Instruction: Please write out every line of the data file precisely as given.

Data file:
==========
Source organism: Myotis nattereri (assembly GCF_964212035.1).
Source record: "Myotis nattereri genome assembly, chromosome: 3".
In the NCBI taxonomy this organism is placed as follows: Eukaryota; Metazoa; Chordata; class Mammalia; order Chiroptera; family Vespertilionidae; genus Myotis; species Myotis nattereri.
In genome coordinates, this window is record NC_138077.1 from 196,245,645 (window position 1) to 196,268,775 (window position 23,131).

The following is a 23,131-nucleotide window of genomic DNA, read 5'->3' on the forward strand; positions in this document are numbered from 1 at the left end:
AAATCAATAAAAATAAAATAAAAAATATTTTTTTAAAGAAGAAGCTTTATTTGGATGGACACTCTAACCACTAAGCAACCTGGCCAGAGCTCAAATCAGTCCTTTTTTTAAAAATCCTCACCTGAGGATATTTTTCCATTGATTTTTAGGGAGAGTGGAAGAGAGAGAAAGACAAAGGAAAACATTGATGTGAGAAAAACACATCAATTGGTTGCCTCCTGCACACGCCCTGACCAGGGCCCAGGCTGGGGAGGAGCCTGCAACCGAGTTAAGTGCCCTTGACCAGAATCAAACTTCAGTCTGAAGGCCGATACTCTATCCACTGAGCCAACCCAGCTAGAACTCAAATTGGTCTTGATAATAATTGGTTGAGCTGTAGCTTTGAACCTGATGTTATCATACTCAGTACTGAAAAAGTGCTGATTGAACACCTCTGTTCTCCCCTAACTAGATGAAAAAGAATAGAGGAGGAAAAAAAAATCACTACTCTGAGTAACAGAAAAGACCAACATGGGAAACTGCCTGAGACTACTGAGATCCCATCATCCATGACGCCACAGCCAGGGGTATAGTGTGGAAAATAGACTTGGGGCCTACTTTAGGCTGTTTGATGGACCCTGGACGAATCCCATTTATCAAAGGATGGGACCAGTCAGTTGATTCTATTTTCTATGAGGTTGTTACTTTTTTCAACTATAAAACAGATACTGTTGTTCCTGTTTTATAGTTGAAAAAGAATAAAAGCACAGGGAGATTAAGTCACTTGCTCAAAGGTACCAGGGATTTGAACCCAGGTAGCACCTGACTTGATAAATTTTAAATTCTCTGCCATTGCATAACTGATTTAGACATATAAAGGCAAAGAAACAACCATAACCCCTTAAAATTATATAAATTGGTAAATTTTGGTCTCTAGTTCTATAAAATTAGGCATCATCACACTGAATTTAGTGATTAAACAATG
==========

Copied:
Source organism: Myotis nattereri (assembly GCF_964212035.1).
Source record: "Myotis nattereri genome assembly, chromosome: 3".
In the NCBI taxonomy this organism is placed as follows: Eukaryota; Metazoa; Chordata; class Mammalia; order Chiroptera; family Vespertilionidae; genus Myotis; species Myotis nattereri.
In genome coordinates, this window is record NC_138077.1 from 196,245,645 (window position 1) to 196,268,775 (window position 23,131).

The following is a 23,131-nucleotide window of genomic DNA, read 5'->3' on the forward strand; positions in this document are numbered from 1 at the left end:
AAATCAATAAAAATAAAATAAAAAATATTTTTTTAAAGAAGAAGCTTTATTTGGATGGACACTCTAACCACTAAGCAACCTGGCCAGAGCTCAAATCAGTCCTTTTTTTAAAAATCCTCACCTGAGGATATTTTTCCATTGATTTTTAGGGAGAGTGGAAGAGAGAGAAAGACAAAGGAAAACATTGATGTGAGAAAAACACATCAATTGGTTGCCTCCTGCACACGCCCTGACCAGGGCCCAGGCTGGGGAGGAGCCTGCAACCGAGTTAAGTGCCCTTGACCAGAATCAAACTTCAGTCTGAAGGCCGATACTCTATCCACTGAGCCAACCCAGCTAGAACTCAAATTGGTCTTGATAATAATTGGTTGAGCTGTAGCTTTGAACCTGATGTTATCATACTCAGTACTGAAAAAGTGCTGATTGAACACCTCTGTTCTCCCCTAACTAGATGAAAAAGAATAGAGGAGGAAAAAAAAATCACTACTCTGAGTAACAGAAAAGACCAACATGGGAAACTGCCTGAGACTACTGAGATCCCATCATCCATGACGCCACAGCCAGGGGTATAGTGTGGAAAATAGACTTGGGGCCTACTTTAGGCTGTTTGATGGACCCTGGACGAATCCCATTTATCAAAGGATGGGACCAGTCAGTTGATTCTATTTTCTATGAGGTTGTTACTTTTTTCAACTATAAAACAGATACTGTTGTTCCTGTTTTATAGTTGAAAAAGAATAAAAGCACAGGGAGATTAAGTCACTTGCTCAAAGGTACCAGGGATTTGAACCCAGGTAGCACCTGACTTGATAAATTTTAAATTCTCTGCCATTGCATAACTGATTTAGACATATAAAGGCAAAGAAACAACCATAACCCCTTAAAATTATATAAATTGGTAAATTTTGGTCTCTAGTTCTATAAAATTAGGCATCATCACACTGAATTTAGTGATTAAACAATG